I would eat whatever. I thought a box of pizza from Little Caesars was good carbs. I thought I could eat that, lift and be fine. I had no nutritional ideas whatsoever. —Karl Williams, University of Utah running back
SALT LAKE CITY — Before Karl Williams met Beth Wolfgram, the University of Utah running back thought good nutrition meant making sure he was full of food — any food — before practice.
“I would eat whatever,” said the senior. “I thought a box of pizza from Little Caesars was good carbs. I thought I could eat that, lift and be fine. I had no nutritional ideas whatsoever.” Even when he sat through high school health classes at Layton High, he didn’t think the admonishments to watch what one ate applied to him.
“I thought, 'I’m an athlete,'” said Williams, who started his collegiate career at Southern Utah University before walking on at Utah in 2010. “'I burn 4,000 calories a day. I don’t need that. I’ll burn the calories no matter what they are.'”
It wasn’t until he started to research the NFL athletes he admired that he realized that not only wasn’t he having the college career he could, he probably couldn’t succeed at the next level without making significant dietary changes.
After his hard work earned him a scholarship, he made an appointment with Wolfgram and came up with a plan to lose weight and gain muscle.
“It definitely changed everything,” he said of the nutrition and hydration programs created by Wolfgram, the University of Utah’s sports dietician. “Every college should have a Beth.”
Williams lost 30 pounds and feels faster, stronger and more clear-minded. He also stopped cramping during games, a situation the U. dealt with differently this summer after Wolfgram created a hydration monitoring program complete with weekly urine tests.
“Every game last year I cramped,” he said. “I was tired of cramping in the fourth quarter when my team needed me.”
Changes for the better
Wolfgram is a registered and certified dietitian who received a Master of Science degree in nutrition from the University of Utah and a Bachelor of Science degree in exercise science from Northeastern University in Boston. She preached the gospel of healthy food in the private sector for nearly two decades before the University of Utah hired her six years ago to oversee all 17 of the school's sports. Her job is to advise players and coaches on what to eat to succeed athletically, as well as how nutrition impacts their individual and team goals.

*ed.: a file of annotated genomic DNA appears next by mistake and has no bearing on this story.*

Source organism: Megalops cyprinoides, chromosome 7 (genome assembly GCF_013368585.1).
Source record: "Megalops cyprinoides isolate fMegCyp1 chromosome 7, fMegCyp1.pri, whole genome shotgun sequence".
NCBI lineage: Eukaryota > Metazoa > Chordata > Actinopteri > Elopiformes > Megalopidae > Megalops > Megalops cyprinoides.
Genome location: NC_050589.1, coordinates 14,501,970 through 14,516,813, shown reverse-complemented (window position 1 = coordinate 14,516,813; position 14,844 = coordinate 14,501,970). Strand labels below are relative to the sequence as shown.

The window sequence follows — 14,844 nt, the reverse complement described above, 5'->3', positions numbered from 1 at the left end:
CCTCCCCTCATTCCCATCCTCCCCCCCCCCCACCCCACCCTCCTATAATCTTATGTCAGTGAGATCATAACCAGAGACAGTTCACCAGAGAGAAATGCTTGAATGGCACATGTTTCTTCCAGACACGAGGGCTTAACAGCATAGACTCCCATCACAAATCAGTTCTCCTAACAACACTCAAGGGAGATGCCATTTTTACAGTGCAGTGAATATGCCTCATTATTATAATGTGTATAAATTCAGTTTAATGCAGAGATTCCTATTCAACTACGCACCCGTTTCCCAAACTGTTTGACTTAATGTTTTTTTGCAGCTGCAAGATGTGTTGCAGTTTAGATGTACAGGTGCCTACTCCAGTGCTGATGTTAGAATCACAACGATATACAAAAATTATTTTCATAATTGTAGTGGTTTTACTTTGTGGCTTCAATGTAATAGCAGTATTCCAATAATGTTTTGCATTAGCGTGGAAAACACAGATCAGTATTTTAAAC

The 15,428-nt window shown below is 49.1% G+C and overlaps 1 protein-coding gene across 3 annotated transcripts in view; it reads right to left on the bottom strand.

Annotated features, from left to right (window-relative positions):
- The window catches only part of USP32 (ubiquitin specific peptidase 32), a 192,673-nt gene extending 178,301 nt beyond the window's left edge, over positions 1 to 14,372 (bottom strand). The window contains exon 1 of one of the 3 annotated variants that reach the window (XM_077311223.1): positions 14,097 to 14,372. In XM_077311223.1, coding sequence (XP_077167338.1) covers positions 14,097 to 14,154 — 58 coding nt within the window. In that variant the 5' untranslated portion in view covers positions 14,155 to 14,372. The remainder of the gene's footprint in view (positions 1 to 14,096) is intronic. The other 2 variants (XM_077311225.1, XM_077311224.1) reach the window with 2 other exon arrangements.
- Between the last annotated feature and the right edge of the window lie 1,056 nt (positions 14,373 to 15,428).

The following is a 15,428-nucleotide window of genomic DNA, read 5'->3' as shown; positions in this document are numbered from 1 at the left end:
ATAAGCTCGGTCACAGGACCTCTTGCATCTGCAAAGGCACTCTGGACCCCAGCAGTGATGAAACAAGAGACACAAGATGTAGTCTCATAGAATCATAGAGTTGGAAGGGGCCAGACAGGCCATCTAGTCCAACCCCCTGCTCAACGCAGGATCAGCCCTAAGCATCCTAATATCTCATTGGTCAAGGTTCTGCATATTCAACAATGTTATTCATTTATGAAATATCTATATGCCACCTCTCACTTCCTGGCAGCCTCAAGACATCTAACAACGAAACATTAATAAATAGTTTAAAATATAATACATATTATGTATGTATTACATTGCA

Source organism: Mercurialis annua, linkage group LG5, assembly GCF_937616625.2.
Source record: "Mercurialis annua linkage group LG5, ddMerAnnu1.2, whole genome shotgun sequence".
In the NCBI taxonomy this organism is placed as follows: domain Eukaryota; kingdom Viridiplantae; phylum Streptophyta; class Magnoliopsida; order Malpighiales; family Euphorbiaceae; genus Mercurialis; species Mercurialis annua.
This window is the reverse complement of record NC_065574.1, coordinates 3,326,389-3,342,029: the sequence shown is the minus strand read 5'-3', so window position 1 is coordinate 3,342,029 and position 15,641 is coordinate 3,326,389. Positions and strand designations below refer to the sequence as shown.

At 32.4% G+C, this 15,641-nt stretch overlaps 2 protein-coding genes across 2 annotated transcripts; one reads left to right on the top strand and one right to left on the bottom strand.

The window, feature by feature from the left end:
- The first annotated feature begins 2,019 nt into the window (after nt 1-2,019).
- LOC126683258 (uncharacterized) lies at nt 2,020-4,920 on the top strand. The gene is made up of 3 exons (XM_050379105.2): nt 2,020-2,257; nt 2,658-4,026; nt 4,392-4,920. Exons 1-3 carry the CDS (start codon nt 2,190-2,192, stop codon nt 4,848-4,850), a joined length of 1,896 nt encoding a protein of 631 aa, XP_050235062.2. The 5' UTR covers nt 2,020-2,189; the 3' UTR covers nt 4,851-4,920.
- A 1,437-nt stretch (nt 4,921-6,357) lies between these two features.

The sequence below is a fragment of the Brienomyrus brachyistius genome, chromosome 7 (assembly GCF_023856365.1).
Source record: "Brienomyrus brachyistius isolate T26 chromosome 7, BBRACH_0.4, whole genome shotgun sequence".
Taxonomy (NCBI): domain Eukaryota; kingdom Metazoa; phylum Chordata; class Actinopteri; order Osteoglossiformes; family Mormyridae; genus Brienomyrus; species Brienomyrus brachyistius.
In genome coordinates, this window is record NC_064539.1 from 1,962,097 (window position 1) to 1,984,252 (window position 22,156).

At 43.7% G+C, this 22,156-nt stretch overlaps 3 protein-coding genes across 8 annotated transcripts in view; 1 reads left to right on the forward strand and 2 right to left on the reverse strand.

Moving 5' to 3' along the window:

“Sometimes they see me as the food police, and I hate that,” she said. “I really actually hate that. My job is not to make them feel deprived or punished. It’s to help them succeed as student-athletes.”
What she teaches them will not only help them get more from their bodies, but also sharpens their minds, keeps them safer, and improves their long-term health. The problem is that many college athletes come from backgrounds where fueling is simply a matter of eating what’s available.
“Sports nutrition ... is kind of in its infancy,” she said. “There are actually still in the country only 43 sports dietitians at NCAA institutions (and there are more than 1,000 of those). When you look at that compared to athletic trainers, where there is one for every team, it’s a lot different. Eventually sports nutrition will go that same way, but right now we’re convincing people why they need us.” She said the initial effort is to change the culture.
“For example, with soccer, they need halftime fuel because they’re playing so long,” she said. “That’s just the reality and the science of it. But none of them are used to it. We really need to educate the young kids because that’s where it starts. That way when they get here, they’ve always done it.”
Making it easy
She said more and more athletes are embracing the value of nutrition in an athletic career, even if they don’t always understand it.
“The interest level has really grown in my six years here,” she said.
Wolfgram’s efforts to help student-athletes make good food choices is a lot easier since the U. opened its new football facility last month.
“We have a dining hall right here,” she said. “We can control everything we cook and give to them. We can design the meals. There is a plan to it; it’s not just random.”